|America's Test Kitchen: Italian Rosemary Focaccia Bread|
|Putting together the Focaccia Biga|
After making several breads, there’s a point once a bread is done and you let it cool that you cut into it. I call this the Moment of Truth because it’s hard to gauge how the bread will turn out. Yes, you do have a thermometer to make sure that the center of the bread hits 200-210 degrees Fahrenheit, but there’s always going to be that sense of suspense and uncertainty right before you cut into it when you see whether Santa left you a nice little present or a lump of coal. The instant read thermometer did register the magic number of 210 degrees exactly when I took it out of the oven and the crust was crisp and wasn’t hard. Allow me to say that it came out perfectly: the center was cooked all the way through and the crumb structure was just immaculate. I find that focaccia bread gives you a nice looking crumb with plenty of air bubbles, a common characteristic of artisan breads. Not only that but when I took my first bite, I just felt like I was in heaven - yes it was THAT good. I actually made this focaccia bread to complement the eggplant parmesan I made as well for a nice Sunday Italian dinner, but in actuality this focaccia would go well with any Italian dish: fettuccine alfredo, spaghetti with meatballs, tortellini, cheese ravioli, lasagna, etc.
|Focaccia Biga the morning after being made: the holes indicate the yeast is working by eating the sugars and releasing air bubbles for flavor.|
The difference between this focaccia bread and other focaccia breads is that the crust is crisp and gives a good crunch. Other focaccia breads have a soft crust with almost a fluffy, sponge-like texture. I have nothing against that type of focaccia bread which is the type that I would most likely encounter. I personally don't know why some focaccias come out that way and why others come out crunchy, but I do like both kinds. My theory is the high hydration level of the dough.
|Italian Focaccia Bread sprinkled with coarse sea salt and garlic|
I wouldn't change much in this recipe. The bread came out how I expected with good flavor and texture. I just added some coarse sea salt and some garlic as a topping [Update 9-6-13: I put 2 heaping teaspoons of fresh, minced garlic in the dough because the garlic tended to burn when sprinkled on top. What also works is to heat the olive oil with a few cloves of garlic in a sauce pan giving you garlic infused olive oil and then mincing the garlic and incorporating it into the dough]. Rosemary has that distinct piney and earthy flavor, and I would lessen the amount of rosemary because I didn't want the rosemary flavor to be too overwhelming.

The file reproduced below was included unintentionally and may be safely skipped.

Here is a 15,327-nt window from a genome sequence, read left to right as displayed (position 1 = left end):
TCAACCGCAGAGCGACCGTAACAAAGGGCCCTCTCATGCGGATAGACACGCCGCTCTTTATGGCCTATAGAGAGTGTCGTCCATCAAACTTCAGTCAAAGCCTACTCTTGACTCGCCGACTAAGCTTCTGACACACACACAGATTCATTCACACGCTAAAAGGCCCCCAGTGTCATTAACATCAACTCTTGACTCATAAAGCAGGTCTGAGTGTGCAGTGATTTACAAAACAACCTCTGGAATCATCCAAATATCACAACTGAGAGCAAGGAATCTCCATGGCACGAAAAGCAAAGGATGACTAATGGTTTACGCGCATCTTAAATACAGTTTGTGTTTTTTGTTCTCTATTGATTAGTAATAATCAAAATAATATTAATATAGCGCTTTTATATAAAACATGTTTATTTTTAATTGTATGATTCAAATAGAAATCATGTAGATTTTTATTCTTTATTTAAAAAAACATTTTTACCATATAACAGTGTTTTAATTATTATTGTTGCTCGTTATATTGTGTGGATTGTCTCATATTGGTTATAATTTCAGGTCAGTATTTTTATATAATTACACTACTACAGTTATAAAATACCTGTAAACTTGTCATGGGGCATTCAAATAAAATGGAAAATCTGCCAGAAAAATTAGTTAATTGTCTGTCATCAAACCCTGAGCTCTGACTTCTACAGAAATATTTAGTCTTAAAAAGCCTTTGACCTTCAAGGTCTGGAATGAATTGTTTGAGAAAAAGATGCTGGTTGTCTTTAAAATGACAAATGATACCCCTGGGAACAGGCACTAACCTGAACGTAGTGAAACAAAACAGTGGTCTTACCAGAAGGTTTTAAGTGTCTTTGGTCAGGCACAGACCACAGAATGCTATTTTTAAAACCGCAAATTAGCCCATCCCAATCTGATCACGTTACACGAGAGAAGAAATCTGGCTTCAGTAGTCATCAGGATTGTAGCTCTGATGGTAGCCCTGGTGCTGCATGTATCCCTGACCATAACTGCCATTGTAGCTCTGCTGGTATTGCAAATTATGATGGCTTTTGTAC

|The Crumb Structure of my Focaccia Bread|
In terms of the process of making the focaccia bread, instead of going through the trouble of putting the dough on a floured surface, having to handle such a wet and sticky dough, and splitting the dough into 2 round pans, I would actually just use 1 pan for the entire dough. The reason for this is because it could be very difficult when doing step 4 of the recipe below. When you watch the accompanying video, your dough will NOT turn out the way that America's Test Kitchen chef Becky Hays. Your dough will have the consistency like that of pancake batter.
|Focaccia Dough if you were to use one rimmed baking sheet instead of 2 round pans.|
Instead what you should do is just oil up a rectangular rimmed baking sheet and just pour out the batter straight from the mixing bowl using an oiled spatula. Because I found it difficult handling the wet dough (putting it onto a floured surface, halving it, and putting each half into a separate pan), this allows you to bypass that altogether. The only time you would have to handle the dough is when the dough is already on your baking sheet and once the top of the dough is well oiled (and your fingers are oiled too), it'll be easy to spread the dough out to fill out more of your rectangular baking sheet. Most focaccia breads I've seen are cooked on rectangular baking sheets.